The Three Processes of Urine Formation

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  • 0:00 Urine Formation
  • 0:30 Filtration
  • 1:17 Reabsorption
  • 1:55 Secretion
  • 2:30 Concentration
  • 2:52 Lesson Summary
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Lesson Transcript
Instructor: Katie Chamberlain

Katie has a PhD in Microbiology and has experience preparing online education content in Biology and Earth Science.

Urine may be a waste product, but it is a carefully created waste product. There are three main stages in urine formation, and this lesson covers them all!

Urine Formation

Whether you call it the bathroom, the restroom, or the loo, there are two things that all people do there. This lesson is about the first one.

Urine is one of the body's waste products. It is primarily composed of water and urea. Urea is a special nitrogenous waste compound that the body must routinely remove. Urine formation occurs in the kidney in three stages: filtration, reabsorption, and secretion.


Stage 1: filtration. The kidney is the body's blood filtering system. Blood vessels visit the kidney and enter a special ball of capillaries called the glomerulus. The glomerulus is nestled within a region of the kidney called the Bowman's Capsule. This is where filtration occurs. As blood is pushed through the tiny capillaries, the high-pressure forces some things to pass through the capillary walls. The walls act as a sieve or a filter. Hence, it is called filtration.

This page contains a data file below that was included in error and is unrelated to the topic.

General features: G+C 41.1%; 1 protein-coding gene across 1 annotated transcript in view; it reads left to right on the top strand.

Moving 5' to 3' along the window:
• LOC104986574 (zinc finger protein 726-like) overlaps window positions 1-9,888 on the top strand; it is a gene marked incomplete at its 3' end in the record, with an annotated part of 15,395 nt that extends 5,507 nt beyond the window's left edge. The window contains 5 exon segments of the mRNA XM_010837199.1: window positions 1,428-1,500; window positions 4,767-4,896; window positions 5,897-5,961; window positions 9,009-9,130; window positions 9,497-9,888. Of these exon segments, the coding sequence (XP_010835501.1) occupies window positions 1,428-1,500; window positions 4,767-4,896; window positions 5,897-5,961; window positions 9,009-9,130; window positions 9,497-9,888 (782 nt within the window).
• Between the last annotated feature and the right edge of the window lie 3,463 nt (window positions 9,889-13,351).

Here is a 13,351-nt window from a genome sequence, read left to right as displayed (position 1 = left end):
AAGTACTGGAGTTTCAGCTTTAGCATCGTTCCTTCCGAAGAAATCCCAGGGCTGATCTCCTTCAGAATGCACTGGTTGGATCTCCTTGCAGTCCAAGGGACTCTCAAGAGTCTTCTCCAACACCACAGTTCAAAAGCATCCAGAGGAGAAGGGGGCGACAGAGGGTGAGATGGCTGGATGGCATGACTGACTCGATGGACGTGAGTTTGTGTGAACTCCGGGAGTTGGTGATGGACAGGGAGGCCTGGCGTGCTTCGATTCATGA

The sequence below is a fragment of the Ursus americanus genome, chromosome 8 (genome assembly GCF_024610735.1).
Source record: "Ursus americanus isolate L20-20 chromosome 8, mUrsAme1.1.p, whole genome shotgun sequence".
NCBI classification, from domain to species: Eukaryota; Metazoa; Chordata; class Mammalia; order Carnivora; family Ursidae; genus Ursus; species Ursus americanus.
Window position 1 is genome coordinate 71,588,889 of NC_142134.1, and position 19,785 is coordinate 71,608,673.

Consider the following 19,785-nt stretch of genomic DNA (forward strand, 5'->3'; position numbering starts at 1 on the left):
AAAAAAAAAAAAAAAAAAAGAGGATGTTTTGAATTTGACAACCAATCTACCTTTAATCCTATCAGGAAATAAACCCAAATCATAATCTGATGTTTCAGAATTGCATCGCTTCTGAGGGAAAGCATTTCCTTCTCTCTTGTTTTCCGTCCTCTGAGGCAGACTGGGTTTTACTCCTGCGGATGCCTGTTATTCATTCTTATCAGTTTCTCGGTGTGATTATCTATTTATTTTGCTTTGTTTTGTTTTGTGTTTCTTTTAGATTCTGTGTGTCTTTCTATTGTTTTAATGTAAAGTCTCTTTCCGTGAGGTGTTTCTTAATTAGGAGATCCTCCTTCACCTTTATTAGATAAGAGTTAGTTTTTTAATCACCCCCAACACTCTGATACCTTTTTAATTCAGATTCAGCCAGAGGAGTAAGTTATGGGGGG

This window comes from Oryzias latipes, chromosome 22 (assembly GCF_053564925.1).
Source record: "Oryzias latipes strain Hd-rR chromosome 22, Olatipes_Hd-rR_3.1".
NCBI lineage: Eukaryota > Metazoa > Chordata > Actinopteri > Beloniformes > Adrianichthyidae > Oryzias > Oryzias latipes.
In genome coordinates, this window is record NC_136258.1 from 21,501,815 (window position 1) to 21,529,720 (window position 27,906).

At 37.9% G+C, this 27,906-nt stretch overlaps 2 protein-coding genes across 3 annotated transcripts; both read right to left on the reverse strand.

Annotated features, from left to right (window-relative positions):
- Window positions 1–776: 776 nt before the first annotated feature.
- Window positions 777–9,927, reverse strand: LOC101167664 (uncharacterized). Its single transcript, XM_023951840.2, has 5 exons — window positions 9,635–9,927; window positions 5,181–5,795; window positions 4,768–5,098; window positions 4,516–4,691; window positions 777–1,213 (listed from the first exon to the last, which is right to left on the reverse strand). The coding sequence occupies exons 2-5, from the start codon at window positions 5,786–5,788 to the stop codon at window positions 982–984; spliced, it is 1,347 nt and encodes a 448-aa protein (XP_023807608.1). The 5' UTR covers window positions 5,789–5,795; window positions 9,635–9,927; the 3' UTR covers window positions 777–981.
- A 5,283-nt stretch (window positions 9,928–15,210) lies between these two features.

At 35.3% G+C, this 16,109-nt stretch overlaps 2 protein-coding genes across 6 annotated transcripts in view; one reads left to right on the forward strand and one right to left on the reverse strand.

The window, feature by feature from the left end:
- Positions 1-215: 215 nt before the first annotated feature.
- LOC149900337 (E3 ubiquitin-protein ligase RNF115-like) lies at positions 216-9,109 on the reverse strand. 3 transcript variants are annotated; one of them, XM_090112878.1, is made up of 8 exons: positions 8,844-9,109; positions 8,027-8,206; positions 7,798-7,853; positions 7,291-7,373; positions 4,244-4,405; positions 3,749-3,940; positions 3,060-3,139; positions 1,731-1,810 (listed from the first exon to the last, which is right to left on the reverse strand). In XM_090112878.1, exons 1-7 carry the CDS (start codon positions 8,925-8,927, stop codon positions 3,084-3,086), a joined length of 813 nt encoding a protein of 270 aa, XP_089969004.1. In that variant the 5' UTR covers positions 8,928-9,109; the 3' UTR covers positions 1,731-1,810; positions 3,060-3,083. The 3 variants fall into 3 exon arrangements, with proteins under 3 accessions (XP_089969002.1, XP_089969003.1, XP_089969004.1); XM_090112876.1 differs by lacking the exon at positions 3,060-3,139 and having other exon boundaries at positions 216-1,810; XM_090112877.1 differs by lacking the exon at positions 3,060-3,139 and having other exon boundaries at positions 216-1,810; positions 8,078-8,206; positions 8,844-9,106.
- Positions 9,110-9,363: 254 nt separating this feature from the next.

Water, sugar, salts, amino acids, nitrogenous wastes, and other tiny things enter the kidney as a substance called the filtrate. Cells and large blood proteins that cannot fit through remain in the blood vessels. The filtrate entering the kidney is like pre-pre-urine.


Stage 2: reabsorption. The filtrate enters the kidney in the proximal tubule. This region of the kidney is special because many things can be removed from the filtrate. These valuable things are recollected, or reabsorbed, by the body.

Glucose, certain salts, vitamins, hormones, and amino acids are restored to the body and will not be included in urine. Sometimes, if the body has too much of something then the extra sugar or salt will stay in the filtrate. For example, diabetics with high levels of blood glucose may have glucose in their urine since it cannot all be reabsorbed. The filtrate after reabsorption is like pre-urine


Stage 3: secretion. The filtrate then passes through a really neat structure called the Loop of Henle where it gains and loses water and salt. As it leaves the Loop of Henle, it enters the distal tubule, where secretion occurs.

The body sometimes needs to send things on the express route to excretion. For example, toxins are always sent on the fast track out of the body. They do not go through filtration and reabsorption. Instead, they are added, or secreted, directly from the blood vessel into the almost fully formed urine in the distal tubule.

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